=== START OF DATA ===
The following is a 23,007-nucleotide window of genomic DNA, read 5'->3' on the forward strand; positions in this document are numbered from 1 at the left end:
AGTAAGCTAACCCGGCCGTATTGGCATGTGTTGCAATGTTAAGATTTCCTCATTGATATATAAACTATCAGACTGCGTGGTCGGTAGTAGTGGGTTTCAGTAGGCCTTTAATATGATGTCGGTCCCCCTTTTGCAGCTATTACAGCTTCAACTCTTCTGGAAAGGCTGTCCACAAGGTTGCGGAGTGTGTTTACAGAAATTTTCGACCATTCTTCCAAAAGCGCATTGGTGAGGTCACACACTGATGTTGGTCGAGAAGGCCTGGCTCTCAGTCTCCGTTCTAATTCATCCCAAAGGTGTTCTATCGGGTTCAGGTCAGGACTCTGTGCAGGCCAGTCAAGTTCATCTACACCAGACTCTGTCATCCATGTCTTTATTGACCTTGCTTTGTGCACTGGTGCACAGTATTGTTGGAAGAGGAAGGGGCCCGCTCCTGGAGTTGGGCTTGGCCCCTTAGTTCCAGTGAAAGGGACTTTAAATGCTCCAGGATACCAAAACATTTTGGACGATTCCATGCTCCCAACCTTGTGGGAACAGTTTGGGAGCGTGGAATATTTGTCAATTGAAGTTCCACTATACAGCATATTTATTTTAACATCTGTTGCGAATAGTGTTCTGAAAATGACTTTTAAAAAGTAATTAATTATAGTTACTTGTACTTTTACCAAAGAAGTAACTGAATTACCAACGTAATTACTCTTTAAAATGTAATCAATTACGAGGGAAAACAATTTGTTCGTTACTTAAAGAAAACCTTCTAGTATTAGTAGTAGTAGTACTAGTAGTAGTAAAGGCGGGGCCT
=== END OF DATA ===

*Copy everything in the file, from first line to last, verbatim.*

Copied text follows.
The following is a 23,007-nucleotide window of genomic DNA, read 5'->3' on the forward strand; positions in this document are numbered from 1 at the left end:
AGTAAGCTAACCCGGCCGTATTGGCATGTGTTGCAATGTTAAGATTTCCTCATTGATATATAAACTATCAGACTGCGTGGTCGGTAGTAGTGGGTTTCAGTAGGCCTTTAATATGATGTCGGTCCCCCTTTTGCAGCTATTACAGCTTCAACTCTTCTGGAAAGGCTGTCCACAAGGTTGCGGAGTGTGTTTACAGAAATTTTCGACCATTCTTCCAAAAGCGCATTGGTGAGGTCACACACTGATGTTGGTCGAGAAGGCCTGGCTCTCAGTCTCCGTTCTAATTCATCCCAAAGGTGTTCTATCGGGTTCAGGTCAGGACTCTGTGCAGGCCAGTCAAGTTCATCTACACCAGACTCTGTCATCCATGTCTTTATTGACCTTGCTTTGTGCACTGGTGCACAGTATTGTTGGAAGAGGAAGGGGCCCGCTCCTGGAGTTGGGCTTGGCCCCTTAGTTCCAGTGAAAGGGACTTTAAATGCTCCAGGATACCAAAACATTTTGGACGATTCCATGCTCCCAACCTTGTGGGAACAGTTTGGGAGCGTGGAATATTTGTCAATTGAAGTTCCACTATACAGCATATTTATTTTAACATCTGTTGCGAATAGTGTTCTGAAAATGACTTTTAAAAAGTAATTAATTATAGTTACTTGTACTTTTACCAAAGAAGTAACTGAATTACCAACGTAATTACTCTTTAAAATGTAATCAATTACGAGGGAAAACAATTTGTTCGTTACTTAAAGAAAACCTTCTAGTATTAGTAGTAGTAGTACTAGTAGTAGTAAAGGCGGGGCCT